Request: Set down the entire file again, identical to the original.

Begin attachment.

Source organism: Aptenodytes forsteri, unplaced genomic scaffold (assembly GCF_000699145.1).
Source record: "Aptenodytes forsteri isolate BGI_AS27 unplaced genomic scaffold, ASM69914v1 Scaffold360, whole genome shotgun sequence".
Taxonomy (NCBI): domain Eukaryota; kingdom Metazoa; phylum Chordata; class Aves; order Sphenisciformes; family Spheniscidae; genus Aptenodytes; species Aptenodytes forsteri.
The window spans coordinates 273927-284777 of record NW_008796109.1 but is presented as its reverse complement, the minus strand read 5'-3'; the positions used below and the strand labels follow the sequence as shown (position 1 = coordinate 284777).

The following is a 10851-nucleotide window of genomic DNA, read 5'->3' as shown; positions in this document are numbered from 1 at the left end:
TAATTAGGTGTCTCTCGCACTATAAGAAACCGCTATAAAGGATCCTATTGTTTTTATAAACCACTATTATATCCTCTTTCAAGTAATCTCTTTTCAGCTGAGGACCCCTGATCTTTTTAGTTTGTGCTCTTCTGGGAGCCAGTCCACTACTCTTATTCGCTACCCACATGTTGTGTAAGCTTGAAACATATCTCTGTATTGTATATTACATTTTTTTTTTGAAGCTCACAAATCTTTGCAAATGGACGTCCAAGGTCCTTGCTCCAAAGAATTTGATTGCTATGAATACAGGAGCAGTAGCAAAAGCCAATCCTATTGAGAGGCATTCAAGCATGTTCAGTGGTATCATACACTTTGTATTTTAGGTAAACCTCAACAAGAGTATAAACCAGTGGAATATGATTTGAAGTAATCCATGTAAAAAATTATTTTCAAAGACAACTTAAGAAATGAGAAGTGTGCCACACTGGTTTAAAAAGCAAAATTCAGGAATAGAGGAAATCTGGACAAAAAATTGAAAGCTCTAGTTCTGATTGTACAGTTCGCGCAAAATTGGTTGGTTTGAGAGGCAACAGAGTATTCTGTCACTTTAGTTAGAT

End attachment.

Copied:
Source organism: Aptenodytes forsteri, unplaced genomic scaffold (assembly GCF_000699145.1).
Source record: "Aptenodytes forsteri isolate BGI_AS27 unplaced genomic scaffold, ASM69914v1 Scaffold360, whole genome shotgun sequence".
Taxonomy (NCBI): domain Eukaryota; kingdom Metazoa; phylum Chordata; class Aves; order Sphenisciformes; family Spheniscidae; genus Aptenodytes; species Aptenodytes forsteri.
The window spans coordinates 273927-284777 of record NW_008796109.1 but is presented as its reverse complement, the minus strand read 5'-3'; the positions used below and the strand labels follow the sequence as shown (position 1 = coordinate 284777).

The following is a 10851-nucleotide window of genomic DNA, read 5'->3' as shown; positions in this document are numbered from 1 at the left end:
TAATTAGGTGTCTCTCGCACTATAAGAAACCGCTATAAAGGATCCTATTGTTTTTATAAACCACTATTATATCCTCTTTCAAGTAATCTCTTTTCAGCTGAGGACCCCTGATCTTTTTAGTTTGTGCTCTTCTGGGAGCCAGTCCACTACTCTTATTCGCTACCCACATGTTGTGTAAGCTTGAAACATATCTCTGTATTGTATATTACATTTTTTTTTTGAAGCTCACAAATCTTTGCAAATGGACGTCCAAGGTCCTTGCTCCAAAGAATTTGATTGCTATGAATACAGGAGCAGTAGCAAAAGCCAATCCTATTGAGAGGCATTCAAGCATGTTCAGTGGTATCATACACTTTGTATTTTAGGTAAACCTCAACAAGAGTATAAACCAGTGGAATATGATTTGAAGTAATCCATGTAAAAAATTATTTTCAAAGACAACTTAAGAAATGAGAAGTGTGCCACACTGGTTTAAAAAGCAAAATTCAGGAATAGAGGAAATCTGGACAAAAAATTGAAAGCTCTAGTTCTGATTGTACAGTTCGCGCAAAATTGGTTGGTTTGAGAGGCAACAGAGTATTCTGTCACTTTAGTTAGAT